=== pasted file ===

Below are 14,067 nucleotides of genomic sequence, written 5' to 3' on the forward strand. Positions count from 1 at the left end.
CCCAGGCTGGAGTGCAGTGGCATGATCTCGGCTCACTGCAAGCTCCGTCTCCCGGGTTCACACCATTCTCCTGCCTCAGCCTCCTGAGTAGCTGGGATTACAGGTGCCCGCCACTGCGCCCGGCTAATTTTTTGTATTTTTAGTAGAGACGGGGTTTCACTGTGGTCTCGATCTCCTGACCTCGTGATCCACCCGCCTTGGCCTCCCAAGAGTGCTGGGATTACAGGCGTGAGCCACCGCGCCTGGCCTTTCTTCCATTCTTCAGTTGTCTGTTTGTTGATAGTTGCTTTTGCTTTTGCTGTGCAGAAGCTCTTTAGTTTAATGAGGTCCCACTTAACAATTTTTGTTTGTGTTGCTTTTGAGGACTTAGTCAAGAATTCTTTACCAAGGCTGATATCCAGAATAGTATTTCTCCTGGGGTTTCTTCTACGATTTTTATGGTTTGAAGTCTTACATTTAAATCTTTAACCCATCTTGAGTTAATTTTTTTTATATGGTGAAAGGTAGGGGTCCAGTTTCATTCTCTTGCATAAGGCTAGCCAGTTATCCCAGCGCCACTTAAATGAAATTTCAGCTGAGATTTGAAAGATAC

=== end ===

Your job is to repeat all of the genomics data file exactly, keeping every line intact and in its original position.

Below are 14,067 nucleotides of genomic sequence, written 5' to 3' on the forward strand. Positions count from 1 at the left end.
CCCAGGCTGGAGTGCAGTGGCATGATCTCGGCTCACTGCAAGCTCCGTCTCCCGGGTTCACACCATTCTCCTGCCTCAGCCTCCTGAGTAGCTGGGATTACAGGTGCCCGCCACTGCGCCCGGCTAATTTTTTGTATTTTTAGTAGAGACGGGGTTTCACTGTGGTCTCGATCTCCTGACCTCGTGATCCACCCGCCTTGGCCTCCCAAGAGTGCTGGGATTACAGGCGTGAGCCACCGCGCCTGGCCTTTCTTCCATTCTTCAGTTGTCTGTTTGTTGATAGTTGCTTTTGCTTTTGCTGTGCAGAAGCTCTTTAGTTTAATGAGGTCCCACTTAACAATTTTTGTTTGTGTTGCTTTTGAGGACTTAGTCAAGAATTCTTTACCAAGGCTGATATCCAGAATAGTATTTCTCCTGGGGTTTCTTCTACGATTTTTATGGTTTGAAGTCTTACATTTAAATCTTTAACCCATCTTGAGTTAATTTTTTTTATATGGTGAAAGGTAGGGGTCCAGTTTCATTCTCTTGCATAAGGCTAGCCAGTTATCCCAGCGCCACTTAAATGAAATTTCAGCTGAGATTTGAAAGATAC